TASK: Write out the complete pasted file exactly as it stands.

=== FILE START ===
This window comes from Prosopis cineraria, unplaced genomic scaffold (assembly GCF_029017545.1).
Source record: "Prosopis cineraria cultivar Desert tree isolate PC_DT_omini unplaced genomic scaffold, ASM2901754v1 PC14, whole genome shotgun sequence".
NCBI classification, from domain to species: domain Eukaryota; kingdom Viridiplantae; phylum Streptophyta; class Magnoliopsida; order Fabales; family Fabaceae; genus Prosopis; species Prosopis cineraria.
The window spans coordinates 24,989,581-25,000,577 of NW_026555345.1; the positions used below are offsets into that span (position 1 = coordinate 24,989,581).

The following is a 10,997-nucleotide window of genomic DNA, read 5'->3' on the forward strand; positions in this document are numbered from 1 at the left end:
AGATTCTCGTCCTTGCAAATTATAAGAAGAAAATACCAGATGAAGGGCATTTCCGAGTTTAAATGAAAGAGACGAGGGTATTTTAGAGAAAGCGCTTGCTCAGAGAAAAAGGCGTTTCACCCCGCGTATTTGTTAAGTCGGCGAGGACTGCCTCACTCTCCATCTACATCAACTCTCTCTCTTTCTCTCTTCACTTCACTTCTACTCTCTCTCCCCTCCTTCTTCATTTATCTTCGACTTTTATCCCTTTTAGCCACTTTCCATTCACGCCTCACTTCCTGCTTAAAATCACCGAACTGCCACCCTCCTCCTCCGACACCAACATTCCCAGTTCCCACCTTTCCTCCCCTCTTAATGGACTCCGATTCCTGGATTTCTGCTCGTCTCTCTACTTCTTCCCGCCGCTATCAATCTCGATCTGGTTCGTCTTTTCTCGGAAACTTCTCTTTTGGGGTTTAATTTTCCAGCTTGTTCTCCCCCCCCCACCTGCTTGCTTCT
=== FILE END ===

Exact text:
This window comes from Prosopis cineraria, unplaced genomic scaffold (assembly GCF_029017545.1).
Source record: "Prosopis cineraria cultivar Desert tree isolate PC_DT_omini unplaced genomic scaffold, ASM2901754v1 PC14, whole genome shotgun sequence".
NCBI classification, from domain to species: domain Eukaryota; kingdom Viridiplantae; phylum Streptophyta; class Magnoliopsida; order Fabales; family Fabaceae; genus Prosopis; species Prosopis cineraria.
The window spans coordinates 24,989,581-25,000,577 of NW_026555345.1; the positions used below are offsets into that span (position 1 = coordinate 24,989,581).

The following is a 10,997-nucleotide window of genomic DNA, read 5'->3' on the forward strand; positions in this document are numbered from 1 at the left end:
AGATTCTCGTCCTTGCAAATTATAAGAAGAAAATACCAGATGAAGGGCATTTCCGAGTTTAAATGAAAGAGACGAGGGTATTTTAGAGAAAGCGCTTGCTCAGAGAAAAAGGCGTTTCACCCCGCGTATTTGTTAAGTCGGCGAGGACTGCCTCACTCTCCATCTACATCAACTCTCTCTCTTTCTCTCTTCACTTCACTTCTACTCTCTCTCCCCTCCTTCTTCATTTATCTTCGACTTTTATCCCTTTTAGCCACTTTCCATTCACGCCTCACTTCCTGCTTAAAATCACCGAACTGCCACCCTCCTCCTCCGACACCAACATTCCCAGTTCCCACCTTTCCTCCCCTCTTAATGGACTCCGATTCCTGGATTTCTGCTCGTCTCTCTACTTCTTCCCGCCGCTATCAATCTCGATCTGGTTCGTCTTTTCTCGGAAACTTCTCTTTTGGGGTTTAATTTTCCAGCTTGTTCTCCCCCCCCCACCTGCTTGCTTCT